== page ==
What is Acne?

Acne, also known as pimples, is what happens when there is an overproduction of skin oil (sebum) related to hormonal changes coupled with dead skin cells clogging hair follicles leading to inflammation and the increased growth of the normal skin bacteria P. acnes. It is most commonly present at puberty with an estimated ~85% of 12 to 24 years old being affected. It often gets worse until the late teens but slowly gets better although late onset in adult years can occur.

Commonly affected areas include the face, neck, chest, upper back and upper arms. Although there is no cure, there are some things that can help prevent more breakouts.

What can I do for self-care?

It is recommended to use a gentle cleanser, and no more than twice daily. Examples of mild soaps include: Pears, Aveeno, Dove and Olay. Soapless cleansers are also recommended, such as Cetaphil or Spectro Jel.

Avoid irritants (such as rubbing alcohols and the like), abrasive scrubs, scrubbing the face, and the use of greasy products as these may be more detrimental. When choosing cosmetics, creams, hair products and the like, look for “oil-free” or “non-comedogenic”.

Shave lightly, once, and along the grain of the hair growth. Avoid picking and squeezing as they can delay healing, cause infection or possible scarring.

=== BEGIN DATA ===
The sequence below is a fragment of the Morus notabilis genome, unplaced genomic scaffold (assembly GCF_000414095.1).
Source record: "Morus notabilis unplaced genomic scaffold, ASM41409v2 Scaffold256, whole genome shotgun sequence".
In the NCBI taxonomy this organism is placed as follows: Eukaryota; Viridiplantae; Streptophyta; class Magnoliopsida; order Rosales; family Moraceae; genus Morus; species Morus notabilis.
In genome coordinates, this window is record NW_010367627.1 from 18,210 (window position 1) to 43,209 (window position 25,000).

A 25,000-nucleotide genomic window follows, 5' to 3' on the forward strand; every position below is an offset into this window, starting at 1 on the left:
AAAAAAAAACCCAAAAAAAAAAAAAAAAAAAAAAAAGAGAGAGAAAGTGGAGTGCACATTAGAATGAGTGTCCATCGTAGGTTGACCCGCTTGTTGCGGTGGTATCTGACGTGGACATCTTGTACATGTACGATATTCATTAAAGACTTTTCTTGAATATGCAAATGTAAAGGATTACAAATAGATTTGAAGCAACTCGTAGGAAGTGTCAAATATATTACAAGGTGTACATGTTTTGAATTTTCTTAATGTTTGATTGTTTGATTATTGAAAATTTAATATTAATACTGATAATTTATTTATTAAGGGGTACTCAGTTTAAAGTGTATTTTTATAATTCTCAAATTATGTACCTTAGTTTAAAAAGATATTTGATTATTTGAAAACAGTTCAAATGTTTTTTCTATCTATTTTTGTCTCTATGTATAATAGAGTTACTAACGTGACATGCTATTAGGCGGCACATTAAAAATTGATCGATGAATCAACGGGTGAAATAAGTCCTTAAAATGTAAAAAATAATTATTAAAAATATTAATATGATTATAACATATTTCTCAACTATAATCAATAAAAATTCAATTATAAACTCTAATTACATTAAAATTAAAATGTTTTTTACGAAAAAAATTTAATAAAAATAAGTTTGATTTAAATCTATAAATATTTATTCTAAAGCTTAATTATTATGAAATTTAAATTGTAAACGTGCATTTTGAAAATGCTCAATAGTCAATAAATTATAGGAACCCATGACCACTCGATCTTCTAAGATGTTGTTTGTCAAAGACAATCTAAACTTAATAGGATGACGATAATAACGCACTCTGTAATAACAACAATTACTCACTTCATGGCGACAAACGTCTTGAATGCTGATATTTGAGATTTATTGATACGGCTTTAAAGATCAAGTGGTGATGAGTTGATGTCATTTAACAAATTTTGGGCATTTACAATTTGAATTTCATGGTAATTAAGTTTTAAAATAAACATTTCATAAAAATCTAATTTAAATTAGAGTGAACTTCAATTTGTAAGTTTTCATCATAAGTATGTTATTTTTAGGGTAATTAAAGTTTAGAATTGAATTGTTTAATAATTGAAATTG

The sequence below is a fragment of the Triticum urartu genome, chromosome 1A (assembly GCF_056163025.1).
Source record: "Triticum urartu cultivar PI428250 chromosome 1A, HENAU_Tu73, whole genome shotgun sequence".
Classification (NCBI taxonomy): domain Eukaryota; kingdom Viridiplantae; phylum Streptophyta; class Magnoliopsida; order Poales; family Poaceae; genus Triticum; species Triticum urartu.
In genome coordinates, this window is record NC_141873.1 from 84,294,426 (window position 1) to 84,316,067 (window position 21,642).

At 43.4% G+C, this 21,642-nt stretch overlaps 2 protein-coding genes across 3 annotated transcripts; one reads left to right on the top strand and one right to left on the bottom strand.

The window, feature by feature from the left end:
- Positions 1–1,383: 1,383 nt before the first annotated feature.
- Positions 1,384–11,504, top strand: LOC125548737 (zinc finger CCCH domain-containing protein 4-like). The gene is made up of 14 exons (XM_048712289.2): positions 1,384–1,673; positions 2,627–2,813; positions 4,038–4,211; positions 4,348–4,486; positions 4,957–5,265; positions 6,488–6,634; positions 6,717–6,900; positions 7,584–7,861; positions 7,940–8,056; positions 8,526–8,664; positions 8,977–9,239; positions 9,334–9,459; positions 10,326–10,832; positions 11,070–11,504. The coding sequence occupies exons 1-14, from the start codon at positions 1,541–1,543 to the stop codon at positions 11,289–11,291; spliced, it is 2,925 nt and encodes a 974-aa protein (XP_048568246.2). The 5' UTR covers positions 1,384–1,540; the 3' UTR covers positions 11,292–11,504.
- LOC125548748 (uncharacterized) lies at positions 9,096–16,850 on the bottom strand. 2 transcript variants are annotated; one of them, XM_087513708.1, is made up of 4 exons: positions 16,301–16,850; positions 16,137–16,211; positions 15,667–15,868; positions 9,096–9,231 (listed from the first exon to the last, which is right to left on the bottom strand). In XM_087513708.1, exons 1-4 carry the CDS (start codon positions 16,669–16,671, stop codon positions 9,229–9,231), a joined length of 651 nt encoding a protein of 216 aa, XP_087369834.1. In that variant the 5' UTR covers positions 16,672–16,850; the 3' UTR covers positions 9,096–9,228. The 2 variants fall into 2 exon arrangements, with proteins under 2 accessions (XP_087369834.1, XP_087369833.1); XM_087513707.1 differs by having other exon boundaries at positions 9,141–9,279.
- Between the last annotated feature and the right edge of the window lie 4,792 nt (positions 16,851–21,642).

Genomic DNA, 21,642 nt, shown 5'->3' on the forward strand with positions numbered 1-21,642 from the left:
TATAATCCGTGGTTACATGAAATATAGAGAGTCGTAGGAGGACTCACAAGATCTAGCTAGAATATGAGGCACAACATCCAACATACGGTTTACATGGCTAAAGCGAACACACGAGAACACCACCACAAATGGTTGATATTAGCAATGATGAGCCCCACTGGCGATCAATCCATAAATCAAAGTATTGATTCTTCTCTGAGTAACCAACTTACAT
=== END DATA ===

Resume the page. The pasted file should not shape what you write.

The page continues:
Try to find methods to reduce your stress. Studies have shown some correlation between stress levels and acne severity. Although diet changes may have little effect, moderation of milk intake may be helpful. 

What can I use to treat it?

The most commonly recommended over-the-counter (does not need a prescription) product available for acne is benzoyl peroxide. It has both an antibacterial and an exfoliant effect and is available OTC in strengths of 2.5% and 5%.

As a first line therapy for mild-moderate acne, it is applied once daily at bedtime or twice daily. The full benefits of the medication may take up to three months, and sometimes worsening can be seen in the first 2 to 4 weeks, but don’t be discouraged! Ensure that a thin layer is applied over the ENTIRE affected area (as opposed to spot treatment).

Side effects include dryness, redness, burning and peeling. These side effects can be minimized by starting with the lower strength or less frequent applications and increasing strength and frequency as tolerated. Benzoyl peroxide also has a bleaching component; therefore, hair and fabric may discolour. It can also interact with other topical acne medications, so it is recommended to have them spaced at opposite ends of the day. 

If your acne has not improved sufficiently with self-care, please follow up with a physician. Early and aggressive treatment helps reduce the risk of scarring.  

References available on page 2.

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